The M.S. in College Student Affairs is designed to prepare students for the expanded roles and responsibilities of student affairs professionals in today's diverse college and university educational environments. Students will learn and experience the practical application of the knowledge base and skill sets of student affairs administration and conflict analysis and resolution in higher education organizational settings. The program is designed for students who are interested in a career in student affairs, and for those currently working in student affairs who seek to advance their own personal knowledge and professional credentials. The M.S. program consists of a 15 course (45 credits) sequence that places emphasis on two core concentrations, Conflict Analysis and Resolution and Student Affairs in Higher Education.
* Students in DCAR who are counting a concentration in Organizations and Schools using College Student Personnel Administration courses towards their degree in Conflict Analysis and Resolution will not be able to complete the M.S. in College Student Affairs as an additional degree.
The M.S. program is offered in both residential and distance learning formats. The flexible distance learning formats allow mid career working adults and those unable to attend the residential program, to study college student affairs in a creative, rigorous, and structured fashion. Students enrolled in the distance learning program participate in Residential Institutes on the Fort Lauderdale campus twice per year, as well as online Web-based courses. Each RI is 5 days long. Currently the RIs are held in February and late September or October. Please visit the Residential Institute page for current information.
Students may enroll full or part time, taking six to nine credit hours per term. Students who enroll in 3 courses per term can expect to complete the program in five terms. Part-time students can expect to complete the program in three years. Summer attendance is mandatory.
Master's students are provided NSU computer accounts including email and Blackboard, but must obtain their own Internet service providers, use their own computer systems and have a usable web camera. Online students use the web to access course materials, announcements, email, distance library services, subscription library databases, and other information, and for interaction with faculty and fellow students. Online, interactive learning methods are based on the use of Blackboard as a course management system. Online activities facilitate frequent student-to-faculty and student-to-student interaction. They are supported by threaded discussion boards, white boards, chat rooms, email, and multimedia presentations. In addition, Blackboard enables students to submit assignments online in multimedia formats and to receive their professors' reviews of assignments online in the same formats.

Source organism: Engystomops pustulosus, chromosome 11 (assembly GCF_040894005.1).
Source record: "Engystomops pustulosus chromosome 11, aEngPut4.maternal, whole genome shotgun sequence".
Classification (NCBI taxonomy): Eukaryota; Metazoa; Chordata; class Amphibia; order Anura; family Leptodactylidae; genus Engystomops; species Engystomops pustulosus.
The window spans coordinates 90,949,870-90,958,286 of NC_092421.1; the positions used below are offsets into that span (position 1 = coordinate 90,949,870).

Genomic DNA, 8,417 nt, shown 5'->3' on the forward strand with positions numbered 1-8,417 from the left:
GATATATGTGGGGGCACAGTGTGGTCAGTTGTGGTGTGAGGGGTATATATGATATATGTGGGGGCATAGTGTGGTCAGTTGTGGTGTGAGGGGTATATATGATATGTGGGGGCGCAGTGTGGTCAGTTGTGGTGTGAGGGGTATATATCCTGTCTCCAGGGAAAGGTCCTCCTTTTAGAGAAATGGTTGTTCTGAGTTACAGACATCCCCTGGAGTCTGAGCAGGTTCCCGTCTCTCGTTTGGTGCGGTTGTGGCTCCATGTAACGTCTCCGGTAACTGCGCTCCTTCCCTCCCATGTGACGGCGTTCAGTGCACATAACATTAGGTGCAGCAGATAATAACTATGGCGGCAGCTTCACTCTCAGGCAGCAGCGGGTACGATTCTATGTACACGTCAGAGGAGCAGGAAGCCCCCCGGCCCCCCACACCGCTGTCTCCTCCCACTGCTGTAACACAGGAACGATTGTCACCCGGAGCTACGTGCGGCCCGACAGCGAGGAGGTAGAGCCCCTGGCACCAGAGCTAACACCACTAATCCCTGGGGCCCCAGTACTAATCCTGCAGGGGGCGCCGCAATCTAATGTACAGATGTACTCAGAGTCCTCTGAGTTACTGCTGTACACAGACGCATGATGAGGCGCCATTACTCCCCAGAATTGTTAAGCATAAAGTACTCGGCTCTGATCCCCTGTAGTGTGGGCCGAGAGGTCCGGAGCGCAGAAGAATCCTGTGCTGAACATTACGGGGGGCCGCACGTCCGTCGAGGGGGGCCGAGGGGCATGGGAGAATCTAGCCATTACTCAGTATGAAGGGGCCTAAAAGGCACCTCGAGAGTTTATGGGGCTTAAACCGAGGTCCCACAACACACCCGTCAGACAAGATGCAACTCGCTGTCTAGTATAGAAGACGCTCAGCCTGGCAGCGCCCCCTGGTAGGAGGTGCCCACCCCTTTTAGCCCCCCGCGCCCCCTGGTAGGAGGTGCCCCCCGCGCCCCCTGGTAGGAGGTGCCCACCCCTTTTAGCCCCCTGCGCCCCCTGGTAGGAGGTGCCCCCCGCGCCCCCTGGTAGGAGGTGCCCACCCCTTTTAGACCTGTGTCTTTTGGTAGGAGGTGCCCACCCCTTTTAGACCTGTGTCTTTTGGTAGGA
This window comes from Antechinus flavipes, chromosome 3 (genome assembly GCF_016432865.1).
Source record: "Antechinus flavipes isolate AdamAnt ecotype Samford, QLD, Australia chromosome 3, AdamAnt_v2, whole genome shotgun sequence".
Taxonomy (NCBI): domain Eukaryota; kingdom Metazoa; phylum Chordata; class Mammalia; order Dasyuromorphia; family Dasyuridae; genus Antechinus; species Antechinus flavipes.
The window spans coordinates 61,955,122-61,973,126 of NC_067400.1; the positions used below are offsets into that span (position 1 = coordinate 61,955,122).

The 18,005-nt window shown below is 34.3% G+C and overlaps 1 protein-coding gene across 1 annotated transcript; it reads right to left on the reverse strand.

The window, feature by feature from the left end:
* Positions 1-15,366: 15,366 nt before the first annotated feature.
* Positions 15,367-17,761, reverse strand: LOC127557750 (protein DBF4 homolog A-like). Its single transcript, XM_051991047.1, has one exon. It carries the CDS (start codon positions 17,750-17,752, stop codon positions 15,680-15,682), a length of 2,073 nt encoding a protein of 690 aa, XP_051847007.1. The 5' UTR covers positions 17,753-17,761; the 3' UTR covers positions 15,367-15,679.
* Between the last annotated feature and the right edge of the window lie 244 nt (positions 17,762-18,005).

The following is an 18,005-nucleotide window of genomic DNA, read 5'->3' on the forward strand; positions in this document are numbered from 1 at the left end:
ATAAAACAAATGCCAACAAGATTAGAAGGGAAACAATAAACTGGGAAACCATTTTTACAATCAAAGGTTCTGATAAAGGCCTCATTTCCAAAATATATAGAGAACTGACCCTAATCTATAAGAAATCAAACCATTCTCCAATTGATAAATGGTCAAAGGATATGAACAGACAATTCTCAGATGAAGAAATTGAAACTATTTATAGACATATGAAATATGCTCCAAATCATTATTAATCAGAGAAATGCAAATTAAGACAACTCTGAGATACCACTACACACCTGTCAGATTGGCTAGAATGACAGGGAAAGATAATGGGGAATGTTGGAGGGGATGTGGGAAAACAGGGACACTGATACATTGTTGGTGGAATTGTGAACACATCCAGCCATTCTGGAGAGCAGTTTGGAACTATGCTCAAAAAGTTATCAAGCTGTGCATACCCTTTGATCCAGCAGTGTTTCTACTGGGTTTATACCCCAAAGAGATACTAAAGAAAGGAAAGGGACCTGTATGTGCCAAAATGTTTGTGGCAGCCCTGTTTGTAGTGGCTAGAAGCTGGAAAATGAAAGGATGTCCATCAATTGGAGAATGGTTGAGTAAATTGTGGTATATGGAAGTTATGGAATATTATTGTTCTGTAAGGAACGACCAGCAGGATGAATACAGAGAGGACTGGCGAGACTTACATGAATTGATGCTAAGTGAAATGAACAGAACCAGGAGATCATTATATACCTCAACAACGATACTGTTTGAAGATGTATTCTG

The following courses are required for the master's program in College Student Affairs.
To complete the M.S. in College Student Affairs, students must complete a total of 130 hours of practicum. Students are responsible for documenting practicum hours, and must have these hours verified and signed by an on-site supervisor. The practicum experience is designed to provide students with an experiential opportunity to utilize student affairs theory and practice within a diversity of professional settings. Students will have the opportunity to apply theoretical concepts within a practical framework.
Students complete two practicums during their course of study. Practicum I offers students the opportunity to explore a breadth of student affairs functions and gain exposure, knowledge and experience in the variety of programs and services that make up a college/university division of student affairs: residential life, housing, career services, student union, student activities, leadership development, recreation and wellness, volunteer services, special events, judicial programs and the office of the dean of students.
Practicum II will offer students the opportunity to gain in-depth exposure, knowledge and experience in a selected area of specialization in student affairs that supports their professional goals and prepares them to work in a professional student affairs position. Practicum II has a specific focus on career development in the College Student Affairs profession. Practicum experiences may take place at Nova Southeastern University or another college or university.
Some practicum sites require a background check before the practicum placement can begin. Generally the background check is at the student's expense and should be done as soon as possible before the practicum term.
In addition to successfully completing all course work, and obtaining the required practicum hours discussed above, students must pass a comprehensive examination to be awarded the M.S. in College Student Affairs. When a student has completed all coursework and practicum hours, has maintained a minimum of 3.0 GPA with no "incomplete" grades, and is a "student in good standing" with no disciplinary actions pending or disciplinary tasks to complete, the student will be eligible to take the comprehensive examination. The comprehensive exam is an assessment of the student's ability to integrate the knowledge and skills gained through course work and the practicum experience. The exam tests the student's written ability to critically analyze and apply conflict assessment, theory, and research methodology to hypothetical conflict situations. The exam also tests knowledge of material specific to the academic curriculum.
The comprehensive exam is offered three times a year: in January, May and August. The exam has two sections; students must answer two questions from each section.